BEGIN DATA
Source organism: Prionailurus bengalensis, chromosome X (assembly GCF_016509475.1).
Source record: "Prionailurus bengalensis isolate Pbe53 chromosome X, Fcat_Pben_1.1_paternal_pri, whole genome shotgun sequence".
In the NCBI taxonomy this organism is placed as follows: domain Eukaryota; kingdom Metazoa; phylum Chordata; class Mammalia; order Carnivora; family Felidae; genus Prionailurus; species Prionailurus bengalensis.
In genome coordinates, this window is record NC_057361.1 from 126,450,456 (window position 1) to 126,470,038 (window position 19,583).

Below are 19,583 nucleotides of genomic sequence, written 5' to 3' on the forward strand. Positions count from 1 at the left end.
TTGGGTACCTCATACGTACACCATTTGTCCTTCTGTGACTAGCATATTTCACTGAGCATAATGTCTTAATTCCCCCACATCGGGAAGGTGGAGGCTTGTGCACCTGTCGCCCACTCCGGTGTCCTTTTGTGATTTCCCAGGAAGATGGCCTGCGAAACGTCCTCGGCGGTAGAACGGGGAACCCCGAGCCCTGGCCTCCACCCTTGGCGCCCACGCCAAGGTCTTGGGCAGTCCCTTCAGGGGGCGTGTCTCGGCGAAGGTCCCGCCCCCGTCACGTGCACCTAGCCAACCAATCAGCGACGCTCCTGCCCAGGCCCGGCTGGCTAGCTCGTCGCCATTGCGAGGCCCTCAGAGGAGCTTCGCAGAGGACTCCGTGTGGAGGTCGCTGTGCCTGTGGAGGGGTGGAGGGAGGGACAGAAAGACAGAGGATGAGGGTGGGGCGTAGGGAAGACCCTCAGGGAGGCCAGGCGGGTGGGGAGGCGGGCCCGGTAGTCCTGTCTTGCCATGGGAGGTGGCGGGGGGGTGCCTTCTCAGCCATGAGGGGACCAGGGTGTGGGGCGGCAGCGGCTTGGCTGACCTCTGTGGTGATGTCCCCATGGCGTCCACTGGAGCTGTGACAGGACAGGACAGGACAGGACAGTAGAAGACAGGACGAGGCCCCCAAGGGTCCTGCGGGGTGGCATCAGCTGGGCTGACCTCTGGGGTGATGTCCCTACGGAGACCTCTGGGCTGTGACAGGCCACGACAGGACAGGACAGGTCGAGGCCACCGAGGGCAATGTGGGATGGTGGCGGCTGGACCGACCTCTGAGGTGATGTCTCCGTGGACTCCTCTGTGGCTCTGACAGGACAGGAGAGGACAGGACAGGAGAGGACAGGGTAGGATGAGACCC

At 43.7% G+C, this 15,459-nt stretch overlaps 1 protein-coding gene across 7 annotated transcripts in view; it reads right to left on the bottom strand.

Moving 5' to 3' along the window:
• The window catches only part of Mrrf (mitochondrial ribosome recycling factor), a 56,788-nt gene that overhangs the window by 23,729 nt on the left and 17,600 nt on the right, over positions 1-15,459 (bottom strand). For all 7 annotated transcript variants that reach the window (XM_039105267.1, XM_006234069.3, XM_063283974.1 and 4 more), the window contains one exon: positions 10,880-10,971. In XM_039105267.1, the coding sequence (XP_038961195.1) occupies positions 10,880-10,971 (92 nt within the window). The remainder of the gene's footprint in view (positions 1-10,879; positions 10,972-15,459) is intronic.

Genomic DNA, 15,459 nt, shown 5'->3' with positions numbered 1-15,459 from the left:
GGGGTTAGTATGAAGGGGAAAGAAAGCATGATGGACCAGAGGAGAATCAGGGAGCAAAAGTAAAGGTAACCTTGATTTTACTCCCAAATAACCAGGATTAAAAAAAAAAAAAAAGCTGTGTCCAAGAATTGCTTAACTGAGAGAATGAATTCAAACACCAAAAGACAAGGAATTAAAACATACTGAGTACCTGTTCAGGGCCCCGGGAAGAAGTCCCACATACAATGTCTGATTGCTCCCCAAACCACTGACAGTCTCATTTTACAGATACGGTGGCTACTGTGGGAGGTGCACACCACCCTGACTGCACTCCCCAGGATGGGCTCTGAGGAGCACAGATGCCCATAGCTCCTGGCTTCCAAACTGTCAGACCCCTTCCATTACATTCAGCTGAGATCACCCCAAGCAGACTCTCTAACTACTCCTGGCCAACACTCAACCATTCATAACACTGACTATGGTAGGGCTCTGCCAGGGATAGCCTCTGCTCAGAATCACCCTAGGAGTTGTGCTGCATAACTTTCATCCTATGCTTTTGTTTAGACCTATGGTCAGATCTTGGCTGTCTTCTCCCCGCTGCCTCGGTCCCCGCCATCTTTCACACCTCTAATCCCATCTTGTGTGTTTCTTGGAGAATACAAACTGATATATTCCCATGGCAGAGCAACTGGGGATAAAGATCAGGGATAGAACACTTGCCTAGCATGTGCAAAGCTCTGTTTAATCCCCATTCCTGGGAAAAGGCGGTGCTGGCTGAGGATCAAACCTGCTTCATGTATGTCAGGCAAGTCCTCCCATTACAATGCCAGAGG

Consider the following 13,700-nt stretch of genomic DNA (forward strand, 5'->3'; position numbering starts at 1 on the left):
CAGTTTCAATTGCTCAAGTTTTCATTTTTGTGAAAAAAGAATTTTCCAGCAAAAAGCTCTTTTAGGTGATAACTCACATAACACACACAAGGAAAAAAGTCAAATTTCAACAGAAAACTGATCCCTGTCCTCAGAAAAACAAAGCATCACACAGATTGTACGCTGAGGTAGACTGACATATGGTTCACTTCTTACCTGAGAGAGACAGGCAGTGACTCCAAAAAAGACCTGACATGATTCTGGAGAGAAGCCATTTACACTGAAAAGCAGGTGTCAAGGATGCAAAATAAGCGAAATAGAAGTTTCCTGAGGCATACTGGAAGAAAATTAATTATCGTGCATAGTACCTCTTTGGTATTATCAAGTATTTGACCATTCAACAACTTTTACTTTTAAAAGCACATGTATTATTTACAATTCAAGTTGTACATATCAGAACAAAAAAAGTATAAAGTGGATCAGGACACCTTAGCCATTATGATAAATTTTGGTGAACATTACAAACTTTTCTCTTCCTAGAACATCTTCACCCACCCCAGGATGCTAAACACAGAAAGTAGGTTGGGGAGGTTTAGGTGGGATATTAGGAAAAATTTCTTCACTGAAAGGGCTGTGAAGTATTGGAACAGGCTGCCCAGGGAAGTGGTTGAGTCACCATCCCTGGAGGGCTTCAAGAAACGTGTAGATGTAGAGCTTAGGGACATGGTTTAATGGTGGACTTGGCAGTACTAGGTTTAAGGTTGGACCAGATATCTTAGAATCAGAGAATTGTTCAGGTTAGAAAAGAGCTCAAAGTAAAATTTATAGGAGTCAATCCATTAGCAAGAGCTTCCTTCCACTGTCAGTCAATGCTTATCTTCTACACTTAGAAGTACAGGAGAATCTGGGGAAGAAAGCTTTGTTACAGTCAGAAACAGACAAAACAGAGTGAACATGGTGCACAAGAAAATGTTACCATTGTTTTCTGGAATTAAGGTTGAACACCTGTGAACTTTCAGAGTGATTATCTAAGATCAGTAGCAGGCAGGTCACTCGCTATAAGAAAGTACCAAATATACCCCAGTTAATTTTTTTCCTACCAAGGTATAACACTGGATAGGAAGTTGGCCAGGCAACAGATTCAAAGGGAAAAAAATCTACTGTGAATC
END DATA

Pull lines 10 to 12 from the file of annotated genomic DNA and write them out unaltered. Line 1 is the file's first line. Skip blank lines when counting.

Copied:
Genomic DNA, 15,459 nt, shown 5'->3' with positions numbered 1-15,459 from the left:
GGGGTTAGTATGAAGGGGAAAGAAAGCATGATGGACCAGAGGAGAATCAGGGAGCAAAAGTAAAGGTAACCTTGATTTTACTCCCAAATAACCAGGATTAAAAAAAAAAAAAAAGCTGTGTCCAAGAATTGCTTAACTGAGAGAATGAATTCAAACACCAAAAGACAAGGAATTAAAACATACTGAGTACCTGTTCAGGGCCCCGGGAAGAAGTCCCACATACAATGTCTGATTGCTCCCCAAACCACTGACAGTCTCATTTTACAGATACGGTGGCTACTGTGGGAGGTGCACACCACCCTGACTGCACTCCCCAGGATGGGCTCTGAGGAGCACAGATGCCCATAGCTCCTGGCTTCCAAACTGTCAGACCCCTTCCATTACATTCAGCTGAGATCACCCCAAGCAGACTCTCTAACTACTCCTGGCCAACACTCAACCATTCATAACACTGACTATGGTAGGGCTCTGCCAGGGATAGCCTCTGCTCAGAATCACCCTAGGAGTTGTGCTGCATAACTTTCATCCTATGCTTTTGTTTAGACCTATGGTCAGATCTTGGCTGTCTTCTCCCCGCTGCCTCGGTCCCCGCCATCTTTCACACCTCTAATCCCATCTTGTGTGTTTCTTGGAGAATACAAACTGATATATTCCCATGGCAGAGCAACTGGGGATAAAGATCAGGGATAGAACACTTGCCTAGCATGTGCAAAGCTCTGTTTAATCCCCATTCCTGGGAAAAGGCGGTGCTGGCTGAGGATCAAACCTGCTTCATGTATGTCAGGCAAGTCCTCCCATTACAATGCCAGAGG

Consider the following 13,700-nt stretch of genomic DNA (forward strand, 5'->3'; position numbering starts at 1 on the left):